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The Secret of the Stones
     

The Secret of the Stones

by Robert D. San Souci, James Ransome (Illustrator)
 

When John and Clara return to their cabin from working in the fields one evening, they are startled to discover that all of their household chores have been done. The mysterious, magical Aunt Easter tells the couple the identity of these unknown benefactors and their connection to the two white stones that Clara keeps in the house. Armed solely with Aunt Easter's

Overview


When John and Clara return to their cabin from working in the fields one evening, they are startled to discover that all of their household chores have been done. The mysterious, magical Aunt Easter tells the couple the identity of these unknown benefactors and their connection to the two white stones that Clara keeps in the house. Armed solely with Aunt Easter's advice and their own affectionate, courageous hearts, John and Clara must confront the evil conjure man. Only then will they solve the secret of the stones and fill the void in their childless home.

Robert San Souci has drawn again from the rich legacy of African-American folklore, as he did in his acclaimed The Hired Hand and The Talking Eggs. And the deep, jewel-like colors of James Ransome's paintings carry the reader into the majestic Ozark mountains and inside this marvelously dramatic and touching story of love and courage.

Editorial Reviews

Publishers Weekly - Publisher's Weekly
Ransome's (Uncle Jed's Barbershop) strikingly realistic oil paintings form the backbone for San Souci's (The Talking Eggs) retelling of a folktale from Virginia Holladay's Bantu Tales and based on African-American Arkansas lore. As a childless couple walks home after a long day in the cotton fields, Clara finds two white stones that "shone as pale and round and smooth as twin moons in her cinnamon-colored palm." Though John questions their usefulness ("What yo' gonna do with dose li'l rocks?"), his wife brings the stones home. In a rather abrupt transition, the duo returns home from work the next day to discover their chores mysteriously completed. After a clairvoyant neighbor reveals her dream--that the rocks are actually an orphaned boy and girl--she bids John and Clara to visit the "conjure-man" who transformed the children. Though the pacing here is not as fluid as in some of San Souci's retellings, he skillfully blends dialect and atmospheric description (the villain's eyes "were two narrow slits that made him look mean as a rattlesnake"). Ransome's close-up portraits convey the range of emotions for the couple as well as the liberated children, and his rendering of a white conjure-man delivers a strong underlying message. Ages 4-8. (Dec.) Copyright 1999 Cahners Business Information.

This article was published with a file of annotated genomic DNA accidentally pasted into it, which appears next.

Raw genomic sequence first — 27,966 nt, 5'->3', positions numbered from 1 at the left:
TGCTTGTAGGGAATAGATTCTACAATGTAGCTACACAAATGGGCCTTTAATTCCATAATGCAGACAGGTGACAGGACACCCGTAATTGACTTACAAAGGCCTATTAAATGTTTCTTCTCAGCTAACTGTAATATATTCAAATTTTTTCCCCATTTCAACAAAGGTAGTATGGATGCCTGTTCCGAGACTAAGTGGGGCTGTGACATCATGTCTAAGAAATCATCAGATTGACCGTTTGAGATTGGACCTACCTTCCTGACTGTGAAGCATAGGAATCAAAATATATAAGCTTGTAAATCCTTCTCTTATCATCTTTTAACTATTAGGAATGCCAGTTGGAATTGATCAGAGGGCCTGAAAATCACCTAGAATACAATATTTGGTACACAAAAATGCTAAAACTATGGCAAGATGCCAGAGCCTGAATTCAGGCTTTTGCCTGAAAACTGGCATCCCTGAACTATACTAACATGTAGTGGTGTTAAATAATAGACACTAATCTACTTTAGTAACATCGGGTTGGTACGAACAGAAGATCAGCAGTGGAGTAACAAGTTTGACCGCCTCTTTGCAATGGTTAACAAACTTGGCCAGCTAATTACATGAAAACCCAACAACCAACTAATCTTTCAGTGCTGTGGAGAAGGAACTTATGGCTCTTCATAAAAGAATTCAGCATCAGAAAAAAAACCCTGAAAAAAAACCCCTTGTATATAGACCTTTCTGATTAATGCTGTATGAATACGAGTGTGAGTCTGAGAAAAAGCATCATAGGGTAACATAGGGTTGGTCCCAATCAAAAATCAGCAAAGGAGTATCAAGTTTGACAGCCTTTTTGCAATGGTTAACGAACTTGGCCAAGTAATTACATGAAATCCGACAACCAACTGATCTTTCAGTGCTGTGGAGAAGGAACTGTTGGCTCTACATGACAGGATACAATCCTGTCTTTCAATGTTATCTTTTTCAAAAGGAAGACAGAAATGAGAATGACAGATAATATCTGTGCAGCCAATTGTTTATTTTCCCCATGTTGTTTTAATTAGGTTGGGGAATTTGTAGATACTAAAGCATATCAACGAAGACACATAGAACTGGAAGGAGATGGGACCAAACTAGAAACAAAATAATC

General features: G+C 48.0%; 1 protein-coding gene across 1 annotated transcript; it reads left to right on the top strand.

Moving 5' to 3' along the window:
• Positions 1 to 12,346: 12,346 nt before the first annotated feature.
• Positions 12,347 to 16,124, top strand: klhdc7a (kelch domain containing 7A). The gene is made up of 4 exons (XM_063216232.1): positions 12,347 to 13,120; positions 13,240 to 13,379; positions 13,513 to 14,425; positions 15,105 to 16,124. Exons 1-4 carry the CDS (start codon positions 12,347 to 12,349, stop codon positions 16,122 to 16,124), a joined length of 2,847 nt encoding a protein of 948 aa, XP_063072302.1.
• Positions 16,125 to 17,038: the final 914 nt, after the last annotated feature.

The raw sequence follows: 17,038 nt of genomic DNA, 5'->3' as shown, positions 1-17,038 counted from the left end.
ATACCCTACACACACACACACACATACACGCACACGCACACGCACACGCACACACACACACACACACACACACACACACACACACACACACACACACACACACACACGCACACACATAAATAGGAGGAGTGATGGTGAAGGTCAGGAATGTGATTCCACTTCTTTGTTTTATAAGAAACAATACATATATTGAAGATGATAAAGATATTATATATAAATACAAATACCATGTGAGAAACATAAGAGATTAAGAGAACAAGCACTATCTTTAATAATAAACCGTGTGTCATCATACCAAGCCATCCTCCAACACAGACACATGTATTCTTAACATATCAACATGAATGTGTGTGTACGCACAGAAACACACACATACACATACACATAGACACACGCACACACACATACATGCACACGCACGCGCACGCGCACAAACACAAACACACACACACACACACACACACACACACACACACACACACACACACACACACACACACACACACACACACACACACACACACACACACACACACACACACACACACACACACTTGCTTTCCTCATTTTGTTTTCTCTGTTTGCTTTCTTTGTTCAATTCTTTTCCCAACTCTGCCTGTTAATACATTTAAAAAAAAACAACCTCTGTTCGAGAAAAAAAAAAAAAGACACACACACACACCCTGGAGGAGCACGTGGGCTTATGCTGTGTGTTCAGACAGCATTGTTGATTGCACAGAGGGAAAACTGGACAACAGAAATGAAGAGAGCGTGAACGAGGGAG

Children's Literature - Children's Literature
This retelling is drawn primarily from Arkansas folk tales, but has older sources in an African Bantu legend. Childless John and Clara are hard working cotton farmers who find two white stones that seem to perform household tasks while they sleep. The mystery is solved by Aunt Easter who can see "haunts," knows cures, and helps them outwit the conjure-man who has transformed two orphaned children into stone. Threaded with dialect, the story is also made richer by its poetic verses, African-American traditions, and the vivid illustrations by Ransome. 2000, Phyllis Fogelman, Ages 7 to 10, $16.99. Reviewer: Susie Wilde

Product Details

ISBN-13:
9780803716407
Publisher:
Penguin Publishing Group
Publication date:
01/28/2000
Series:
Phyllis Fogelman Books Series
Edition description:
1 ED
Pages:
40
Product dimensions:
9.37(w) x 11.25(h) x 0.43(d)
Lexile:
AD700L (what's this?)
Age Range:
4 - 8 Years

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